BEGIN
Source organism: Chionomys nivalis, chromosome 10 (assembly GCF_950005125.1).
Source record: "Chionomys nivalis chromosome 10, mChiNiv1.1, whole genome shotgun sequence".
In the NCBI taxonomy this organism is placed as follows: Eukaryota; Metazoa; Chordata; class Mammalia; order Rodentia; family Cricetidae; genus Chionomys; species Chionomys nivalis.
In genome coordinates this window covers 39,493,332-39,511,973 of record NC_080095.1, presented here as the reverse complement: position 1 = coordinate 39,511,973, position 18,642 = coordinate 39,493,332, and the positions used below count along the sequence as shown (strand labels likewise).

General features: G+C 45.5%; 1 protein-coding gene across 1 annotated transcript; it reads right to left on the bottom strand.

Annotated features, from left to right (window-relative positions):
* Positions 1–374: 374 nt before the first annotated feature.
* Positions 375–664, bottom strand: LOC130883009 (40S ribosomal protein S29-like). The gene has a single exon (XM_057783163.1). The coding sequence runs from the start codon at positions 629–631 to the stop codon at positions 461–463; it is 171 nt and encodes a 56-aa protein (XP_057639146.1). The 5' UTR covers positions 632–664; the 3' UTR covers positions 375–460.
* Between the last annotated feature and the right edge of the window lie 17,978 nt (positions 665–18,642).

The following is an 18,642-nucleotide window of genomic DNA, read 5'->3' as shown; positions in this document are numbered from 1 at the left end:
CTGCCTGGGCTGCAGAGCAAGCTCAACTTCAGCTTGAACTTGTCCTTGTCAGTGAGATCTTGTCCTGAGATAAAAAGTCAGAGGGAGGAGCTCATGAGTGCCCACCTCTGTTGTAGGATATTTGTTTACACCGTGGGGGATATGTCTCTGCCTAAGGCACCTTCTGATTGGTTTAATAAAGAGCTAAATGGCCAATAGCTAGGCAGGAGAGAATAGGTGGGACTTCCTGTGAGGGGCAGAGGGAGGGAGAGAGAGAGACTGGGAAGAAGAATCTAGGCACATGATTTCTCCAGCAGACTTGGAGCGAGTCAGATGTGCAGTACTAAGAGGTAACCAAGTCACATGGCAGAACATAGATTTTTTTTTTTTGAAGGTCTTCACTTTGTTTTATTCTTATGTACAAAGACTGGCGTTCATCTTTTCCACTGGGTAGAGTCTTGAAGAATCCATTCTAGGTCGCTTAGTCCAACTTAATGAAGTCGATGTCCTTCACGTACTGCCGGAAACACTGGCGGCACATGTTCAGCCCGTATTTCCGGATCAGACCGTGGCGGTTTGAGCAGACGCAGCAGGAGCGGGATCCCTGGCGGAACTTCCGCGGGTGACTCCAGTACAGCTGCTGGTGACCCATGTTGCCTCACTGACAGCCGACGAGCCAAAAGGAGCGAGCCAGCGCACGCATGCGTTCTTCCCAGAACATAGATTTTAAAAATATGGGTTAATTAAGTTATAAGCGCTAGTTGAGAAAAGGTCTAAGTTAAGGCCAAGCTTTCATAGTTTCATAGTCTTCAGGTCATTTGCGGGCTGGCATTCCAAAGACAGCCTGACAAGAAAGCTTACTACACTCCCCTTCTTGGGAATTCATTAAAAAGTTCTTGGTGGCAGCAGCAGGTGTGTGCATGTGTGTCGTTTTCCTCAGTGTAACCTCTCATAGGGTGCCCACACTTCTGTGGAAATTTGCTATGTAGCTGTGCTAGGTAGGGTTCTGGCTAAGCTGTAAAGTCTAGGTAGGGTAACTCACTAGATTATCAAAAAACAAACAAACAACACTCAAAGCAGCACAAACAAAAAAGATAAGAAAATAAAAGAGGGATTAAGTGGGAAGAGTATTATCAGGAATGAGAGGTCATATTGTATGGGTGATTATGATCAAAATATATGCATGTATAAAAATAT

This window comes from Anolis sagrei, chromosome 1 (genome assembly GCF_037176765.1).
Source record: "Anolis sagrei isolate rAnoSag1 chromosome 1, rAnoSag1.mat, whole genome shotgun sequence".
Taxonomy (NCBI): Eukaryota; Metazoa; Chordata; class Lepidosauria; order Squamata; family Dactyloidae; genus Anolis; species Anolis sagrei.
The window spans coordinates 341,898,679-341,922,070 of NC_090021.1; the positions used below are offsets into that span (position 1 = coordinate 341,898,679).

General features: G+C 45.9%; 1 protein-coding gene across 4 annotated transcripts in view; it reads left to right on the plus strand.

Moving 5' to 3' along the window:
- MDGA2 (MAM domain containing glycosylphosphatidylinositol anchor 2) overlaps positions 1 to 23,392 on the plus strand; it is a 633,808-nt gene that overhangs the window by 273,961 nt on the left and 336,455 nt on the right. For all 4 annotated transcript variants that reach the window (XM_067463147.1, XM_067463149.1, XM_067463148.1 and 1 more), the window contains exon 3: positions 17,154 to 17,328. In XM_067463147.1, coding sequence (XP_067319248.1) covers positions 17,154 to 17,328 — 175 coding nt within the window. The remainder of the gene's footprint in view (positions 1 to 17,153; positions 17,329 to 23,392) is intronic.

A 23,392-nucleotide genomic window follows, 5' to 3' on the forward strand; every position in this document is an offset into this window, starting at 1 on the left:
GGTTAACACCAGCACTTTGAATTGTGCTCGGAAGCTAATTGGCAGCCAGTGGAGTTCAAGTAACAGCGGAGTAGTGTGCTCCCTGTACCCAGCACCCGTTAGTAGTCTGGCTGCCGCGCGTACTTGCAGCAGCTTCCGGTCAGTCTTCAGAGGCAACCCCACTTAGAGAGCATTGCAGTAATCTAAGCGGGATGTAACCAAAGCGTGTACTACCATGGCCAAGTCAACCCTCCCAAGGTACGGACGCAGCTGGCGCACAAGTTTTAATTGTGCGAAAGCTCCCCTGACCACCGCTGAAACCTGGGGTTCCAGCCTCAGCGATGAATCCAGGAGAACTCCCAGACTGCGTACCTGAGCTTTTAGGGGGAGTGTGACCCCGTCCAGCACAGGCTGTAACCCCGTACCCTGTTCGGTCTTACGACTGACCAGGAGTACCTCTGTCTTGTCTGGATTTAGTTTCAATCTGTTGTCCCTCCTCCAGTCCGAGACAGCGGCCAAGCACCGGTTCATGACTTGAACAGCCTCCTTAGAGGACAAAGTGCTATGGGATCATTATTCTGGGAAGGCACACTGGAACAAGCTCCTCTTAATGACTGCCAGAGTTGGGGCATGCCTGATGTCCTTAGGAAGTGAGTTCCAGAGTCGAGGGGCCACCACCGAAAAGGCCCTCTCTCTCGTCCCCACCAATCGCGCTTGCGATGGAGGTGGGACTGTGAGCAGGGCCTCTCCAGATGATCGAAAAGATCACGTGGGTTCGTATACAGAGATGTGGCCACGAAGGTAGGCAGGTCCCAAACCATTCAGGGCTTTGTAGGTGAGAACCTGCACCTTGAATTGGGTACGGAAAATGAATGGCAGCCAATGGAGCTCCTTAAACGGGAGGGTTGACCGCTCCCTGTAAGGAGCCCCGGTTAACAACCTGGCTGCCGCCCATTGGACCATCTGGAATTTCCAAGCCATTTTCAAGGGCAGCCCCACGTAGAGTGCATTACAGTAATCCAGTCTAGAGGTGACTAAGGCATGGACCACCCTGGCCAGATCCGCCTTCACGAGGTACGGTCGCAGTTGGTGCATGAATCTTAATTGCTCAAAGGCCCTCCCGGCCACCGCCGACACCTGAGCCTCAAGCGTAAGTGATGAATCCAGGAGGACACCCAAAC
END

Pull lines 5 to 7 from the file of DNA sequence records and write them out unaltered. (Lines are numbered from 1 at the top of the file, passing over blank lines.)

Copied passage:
General features: G+C 45.5%; 1 protein-coding gene across 1 annotated transcript; it reads right to left on the bottom strand.

Annotated features, from left to right (window-relative positions):
* Positions 1–374: 374 nt before the first annotated feature.